Giant Shrimp on the Loose

A nonnative “giant tiger prawn” was caught in East Bay near Panama City. The FWC is asking fishermen to report sightings of the shrimp, which have been found off the coast in the Gulf of Mexico and the Atlantic.

Florida shrimp are recognized as some of the absolute best in the country. Now a new behemoth “prawn” may be appearing in state waters. The Florida Fish and Wildlife Conservation Commission (FWC) is asking fishermen to be on the lookout for nonnative giant tiger prawn after a recent sighting in East Bay near Panama City. Biologists are also working to confirm reports of a sighting in Pensacola Bay.

The catch marks the first time a giant tiger prawn was reported to the FWC in Florida’s northern Gulf of Mexico waters. Reports have been common in Atlantic coastal waters, three were reported off the coast of St. Augustine this summer.

Named for the black stripes on its shell, giant tiger prawn also are known as black tiger shrimp and Asian tigers. Impacts, both negative and positive are not known, but they could include competition for resources. Limited data indicate that there is likely not an established breeding population at this time, but there are several theories on why fishermen are seeing more of them, including increased awareness among fishermen and accidental releases in the Caribbean and South America.


Native to Southeast Asia and Australia, the large (8 to 12 inches long) shrimp was first introduced into U.S. waters in 1988 after an accidental release of about 2,000 shrimp from an aquaculture facility in Bluffton, S.C. About 10 percent of those that were released were later recaptured, some as far south as Cape Canaveral. After 1988, the next reported sighting wasn’t until 2006. Since then, several sightings have been reported along the Atlantic coast from North Carolina southward. Gulf sightings have been rare but are increasing in frequency in Louisiana, Mississippi and Alabama coastal waters.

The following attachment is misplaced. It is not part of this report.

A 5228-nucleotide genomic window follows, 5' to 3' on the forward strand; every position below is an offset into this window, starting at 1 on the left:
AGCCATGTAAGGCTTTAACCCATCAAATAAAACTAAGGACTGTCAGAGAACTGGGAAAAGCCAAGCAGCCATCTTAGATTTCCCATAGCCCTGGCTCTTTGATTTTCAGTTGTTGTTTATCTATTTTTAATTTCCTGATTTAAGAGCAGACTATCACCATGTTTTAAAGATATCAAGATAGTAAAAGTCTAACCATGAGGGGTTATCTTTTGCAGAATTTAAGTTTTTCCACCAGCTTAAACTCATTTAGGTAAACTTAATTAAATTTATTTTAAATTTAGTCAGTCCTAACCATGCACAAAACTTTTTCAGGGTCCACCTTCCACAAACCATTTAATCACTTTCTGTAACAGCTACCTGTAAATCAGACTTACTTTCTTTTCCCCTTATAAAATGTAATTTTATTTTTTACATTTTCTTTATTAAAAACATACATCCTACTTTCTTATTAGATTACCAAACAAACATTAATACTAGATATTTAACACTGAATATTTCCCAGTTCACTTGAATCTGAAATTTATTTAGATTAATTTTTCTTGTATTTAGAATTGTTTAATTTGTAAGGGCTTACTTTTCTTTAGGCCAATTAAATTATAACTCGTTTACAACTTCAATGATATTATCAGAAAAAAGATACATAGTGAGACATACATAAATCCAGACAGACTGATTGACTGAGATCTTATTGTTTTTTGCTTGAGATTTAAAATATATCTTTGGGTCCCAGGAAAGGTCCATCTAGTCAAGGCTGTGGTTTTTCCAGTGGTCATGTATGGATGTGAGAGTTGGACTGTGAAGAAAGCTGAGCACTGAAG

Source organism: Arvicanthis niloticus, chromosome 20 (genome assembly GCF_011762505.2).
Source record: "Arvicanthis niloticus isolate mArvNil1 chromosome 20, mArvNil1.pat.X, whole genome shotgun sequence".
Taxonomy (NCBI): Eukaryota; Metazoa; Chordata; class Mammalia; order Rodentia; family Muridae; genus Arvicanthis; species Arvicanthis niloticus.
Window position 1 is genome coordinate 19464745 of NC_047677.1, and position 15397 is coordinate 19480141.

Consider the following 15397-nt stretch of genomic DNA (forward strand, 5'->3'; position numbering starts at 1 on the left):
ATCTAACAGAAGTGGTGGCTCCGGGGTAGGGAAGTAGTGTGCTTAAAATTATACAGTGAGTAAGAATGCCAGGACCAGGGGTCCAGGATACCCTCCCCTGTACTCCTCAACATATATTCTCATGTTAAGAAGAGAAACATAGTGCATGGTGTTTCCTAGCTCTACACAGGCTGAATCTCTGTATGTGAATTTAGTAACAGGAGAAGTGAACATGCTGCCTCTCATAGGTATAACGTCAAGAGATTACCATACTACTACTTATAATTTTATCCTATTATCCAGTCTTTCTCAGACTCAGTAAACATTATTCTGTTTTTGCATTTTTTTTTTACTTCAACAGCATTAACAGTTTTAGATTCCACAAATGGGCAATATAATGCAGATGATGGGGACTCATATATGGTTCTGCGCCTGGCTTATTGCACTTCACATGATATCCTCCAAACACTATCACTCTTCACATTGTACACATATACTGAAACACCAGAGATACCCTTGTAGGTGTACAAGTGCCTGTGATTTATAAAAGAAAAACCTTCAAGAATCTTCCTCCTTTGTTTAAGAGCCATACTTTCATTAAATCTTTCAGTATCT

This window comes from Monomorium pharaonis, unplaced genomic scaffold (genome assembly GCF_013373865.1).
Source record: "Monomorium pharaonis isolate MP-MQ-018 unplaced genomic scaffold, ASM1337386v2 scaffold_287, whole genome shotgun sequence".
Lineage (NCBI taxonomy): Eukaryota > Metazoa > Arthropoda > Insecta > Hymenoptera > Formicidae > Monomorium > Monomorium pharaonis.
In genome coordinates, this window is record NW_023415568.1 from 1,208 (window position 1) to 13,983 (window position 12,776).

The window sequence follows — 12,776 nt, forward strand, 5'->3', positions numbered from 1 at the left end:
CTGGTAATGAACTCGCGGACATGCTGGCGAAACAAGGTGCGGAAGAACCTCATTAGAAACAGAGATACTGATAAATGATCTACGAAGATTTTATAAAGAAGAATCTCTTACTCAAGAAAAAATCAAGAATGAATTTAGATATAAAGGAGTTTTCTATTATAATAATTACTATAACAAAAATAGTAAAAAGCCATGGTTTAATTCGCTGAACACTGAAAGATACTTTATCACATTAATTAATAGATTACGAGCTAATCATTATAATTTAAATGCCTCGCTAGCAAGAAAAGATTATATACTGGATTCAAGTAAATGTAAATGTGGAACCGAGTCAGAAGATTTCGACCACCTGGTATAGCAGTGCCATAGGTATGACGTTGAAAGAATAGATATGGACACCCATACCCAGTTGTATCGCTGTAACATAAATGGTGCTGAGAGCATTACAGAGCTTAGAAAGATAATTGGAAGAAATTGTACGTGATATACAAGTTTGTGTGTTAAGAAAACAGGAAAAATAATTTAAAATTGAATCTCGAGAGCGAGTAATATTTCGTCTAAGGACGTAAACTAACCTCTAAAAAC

What to Do:

Tiger prawns are edible and mild tasting, contributing to their popularity worldwide. If you catch any giant tiger prawn, the FWC requests you report size, date and location of the capture, preferably with the GPS coordinates, to Larry Connor at Fishermen also are asked to take photos of them for identification purposes.

  • Alexander Ren

    Kill em on sight! In addition to competing with our native species of shrimp, this exotic species may also be carrying a disease that our native species have no exposure to.


  • Jerry Plaaten

    Yeah and I've heard that they might also be radioactive or trained in the martial arts as a military weapon! Without scientific support? Probably no more so than Alex's statement … ;^)

  • Jerry Plaaten you let people make unsubstantiated claims? What is the science behind what Alex has claimed? The is mention of the unique disease on FAO or Wiki and the article in The Ledger from Lakeland, FL simply says they may carry white spot disease which is common in shrimp aquaculture, not unique. If someone makes a claim, make them support it. Otherwise it is just a fabrication which has no place in print.

  • Chuck Griffin

    All I know is I ate some in the Philippines–deep-fried with head, legs, tail, shell and eye stalks intact–and they were delicious.

  • Brian Flaherty

    Caught in St Augustine Fl 8/22/2014